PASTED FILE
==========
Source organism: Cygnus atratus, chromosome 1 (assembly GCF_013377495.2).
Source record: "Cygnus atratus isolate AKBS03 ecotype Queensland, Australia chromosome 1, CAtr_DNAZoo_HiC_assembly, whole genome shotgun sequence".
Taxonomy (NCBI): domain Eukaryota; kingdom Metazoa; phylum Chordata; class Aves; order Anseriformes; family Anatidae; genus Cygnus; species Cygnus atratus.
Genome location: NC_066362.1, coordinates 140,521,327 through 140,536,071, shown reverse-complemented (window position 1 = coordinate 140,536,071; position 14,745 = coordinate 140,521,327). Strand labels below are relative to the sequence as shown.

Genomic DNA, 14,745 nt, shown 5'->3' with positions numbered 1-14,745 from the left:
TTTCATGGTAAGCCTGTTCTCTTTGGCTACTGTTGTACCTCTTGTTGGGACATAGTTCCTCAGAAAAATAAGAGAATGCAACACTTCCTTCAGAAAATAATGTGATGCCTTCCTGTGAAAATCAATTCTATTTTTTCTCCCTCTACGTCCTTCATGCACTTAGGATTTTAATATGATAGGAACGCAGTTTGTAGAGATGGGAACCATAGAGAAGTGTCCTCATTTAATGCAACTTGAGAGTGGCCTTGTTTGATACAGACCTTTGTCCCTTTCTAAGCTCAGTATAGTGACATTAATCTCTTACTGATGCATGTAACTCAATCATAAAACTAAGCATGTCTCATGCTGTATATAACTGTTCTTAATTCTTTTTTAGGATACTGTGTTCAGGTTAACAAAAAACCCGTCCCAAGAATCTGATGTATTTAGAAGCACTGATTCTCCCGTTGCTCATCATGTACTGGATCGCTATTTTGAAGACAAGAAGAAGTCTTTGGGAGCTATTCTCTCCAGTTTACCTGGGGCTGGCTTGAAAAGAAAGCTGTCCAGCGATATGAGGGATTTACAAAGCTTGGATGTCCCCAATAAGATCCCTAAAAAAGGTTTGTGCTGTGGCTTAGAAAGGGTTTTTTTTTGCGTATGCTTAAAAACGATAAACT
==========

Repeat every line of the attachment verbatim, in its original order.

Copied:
Source organism: Cygnus atratus, chromosome 1 (assembly GCF_013377495.2).
Source record: "Cygnus atratus isolate AKBS03 ecotype Queensland, Australia chromosome 1, CAtr_DNAZoo_HiC_assembly, whole genome shotgun sequence".
Taxonomy (NCBI): domain Eukaryota; kingdom Metazoa; phylum Chordata; class Aves; order Anseriformes; family Anatidae; genus Cygnus; species Cygnus atratus.
Genome location: NC_066362.1, coordinates 140,521,327 through 140,536,071, shown reverse-complemented (window position 1 = coordinate 140,536,071; position 14,745 = coordinate 140,521,327). Strand labels below are relative to the sequence as shown.

Genomic DNA, 14,745 nt, shown 5'->3' with positions numbered 1-14,745 from the left:
TTTCATGGTAAGCCTGTTCTCTTTGGCTACTGTTGTACCTCTTGTTGGGACATAGTTCCTCAGAAAAATAAGAGAATGCAACACTTCCTTCAGAAAATAATGTGATGCCTTCCTGTGAAAATCAATTCTATTTTTTCTCCCTCTACGTCCTTCATGCACTTAGGATTTTAATATGATAGGAACGCAGTTTGTAGAGATGGGAACCATAGAGAAGTGTCCTCATTTAATGCAACTTGAGAGTGGCCTTGTTTGATACAGACCTTTGTCCCTTTCTAAGCTCAGTATAGTGACATTAATCTCTTACTGATGCATGTAACTCAATCATAAAACTAAGCATGTCTCATGCTGTATATAACTGTTCTTAATTCTTTTTTAGGATACTGTGTTCAGGTTAACAAAAAACCCGTCCCAAGAATCTGATGTATTTAGAAGCACTGATTCTCCCGTTGCTCATCATGTACTGGATCGCTATTTTGAAGACAAGAAGAAGTCTTTGGGAGCTATTCTCTCCAGTTTACCTGGGGCTGGCTTGAAAAGAAAGCTGTCCAGCGATATGAGGGATTTACAAAGCTTGGATGTCCCCAATAAGATCCCTAAAAAAGGTTTGTGCTGTGGCTTAGAAAGGGTTTTTTTTTGCGTATGCTTAAAAACGATAAACT